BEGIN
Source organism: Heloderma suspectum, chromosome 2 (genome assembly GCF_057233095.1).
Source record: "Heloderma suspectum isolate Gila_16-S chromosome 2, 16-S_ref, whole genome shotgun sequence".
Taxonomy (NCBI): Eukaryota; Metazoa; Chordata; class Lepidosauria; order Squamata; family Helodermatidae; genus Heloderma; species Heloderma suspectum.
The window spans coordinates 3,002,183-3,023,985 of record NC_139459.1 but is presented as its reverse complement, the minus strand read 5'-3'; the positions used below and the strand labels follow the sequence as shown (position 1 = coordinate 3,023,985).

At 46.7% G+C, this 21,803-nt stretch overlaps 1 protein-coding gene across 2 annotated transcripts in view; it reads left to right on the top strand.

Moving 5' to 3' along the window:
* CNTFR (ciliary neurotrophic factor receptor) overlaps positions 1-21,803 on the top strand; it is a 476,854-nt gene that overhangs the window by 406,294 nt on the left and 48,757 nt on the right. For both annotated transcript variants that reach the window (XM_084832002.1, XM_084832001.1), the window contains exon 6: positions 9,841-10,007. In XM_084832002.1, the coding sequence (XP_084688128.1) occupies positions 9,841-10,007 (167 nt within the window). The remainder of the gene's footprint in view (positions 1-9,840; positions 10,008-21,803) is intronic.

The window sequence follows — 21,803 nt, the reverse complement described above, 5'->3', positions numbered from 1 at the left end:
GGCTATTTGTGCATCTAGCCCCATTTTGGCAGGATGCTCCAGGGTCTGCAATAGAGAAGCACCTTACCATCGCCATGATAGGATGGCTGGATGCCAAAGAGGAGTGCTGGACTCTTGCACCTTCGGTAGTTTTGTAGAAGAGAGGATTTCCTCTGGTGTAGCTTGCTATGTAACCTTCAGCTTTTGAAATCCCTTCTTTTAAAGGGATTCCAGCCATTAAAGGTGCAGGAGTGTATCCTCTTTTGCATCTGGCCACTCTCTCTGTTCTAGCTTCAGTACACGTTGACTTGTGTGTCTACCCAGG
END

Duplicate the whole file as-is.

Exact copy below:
Source organism: Heloderma suspectum, chromosome 2 (genome assembly GCF_057233095.1).
Source record: "Heloderma suspectum isolate Gila_16-S chromosome 2, 16-S_ref, whole genome shotgun sequence".
Taxonomy (NCBI): Eukaryota; Metazoa; Chordata; class Lepidosauria; order Squamata; family Helodermatidae; genus Heloderma; species Heloderma suspectum.
The window spans coordinates 3,002,183-3,023,985 of record NC_139459.1 but is presented as its reverse complement, the minus strand read 5'-3'; the positions used below and the strand labels follow the sequence as shown (position 1 = coordinate 3,023,985).

At 46.7% G+C, this 21,803-nt stretch overlaps 1 protein-coding gene across 2 annotated transcripts in view; it reads left to right on the top strand.

Moving 5' to 3' along the window:
* CNTFR (ciliary neurotrophic factor receptor) overlaps positions 1-21,803 on the top strand; it is a 476,854-nt gene that overhangs the window by 406,294 nt on the left and 48,757 nt on the right. For both annotated transcript variants that reach the window (XM_084832002.1, XM_084832001.1), the window contains exon 6: positions 9,841-10,007. In XM_084832002.1, the coding sequence (XP_084688128.1) occupies positions 9,841-10,007 (167 nt within the window). The remainder of the gene's footprint in view (positions 1-9,840; positions 10,008-21,803) is intronic.

The window sequence follows — 21,803 nt, the reverse complement described above, 5'->3', positions numbered from 1 at the left end:
GGCTATTTGTGCATCTAGCCCCATTTTGGCAGGATGCTCCAGGGTCTGCAATAGAGAAGCACCTTACCATCGCCATGATAGGATGGCTGGATGCCAAAGAGGAGTGCTGGACTCTTGCACCTTCGGTAGTTTTGTAGAAGAGAGGATTTCCTCTGGTGTAGCTTGCTATGTAACCTTCAGCTTTTGAAATCCCTTCTTTTAAAGGGATTCCAGCCATTAAAGGTGCAGGAGTGTATCCTCTTTTGCATCTGGCCACTCTCTCTGTTCTAGCTTCAGTACACGTTGACTTGTGTGTCTACCCAGG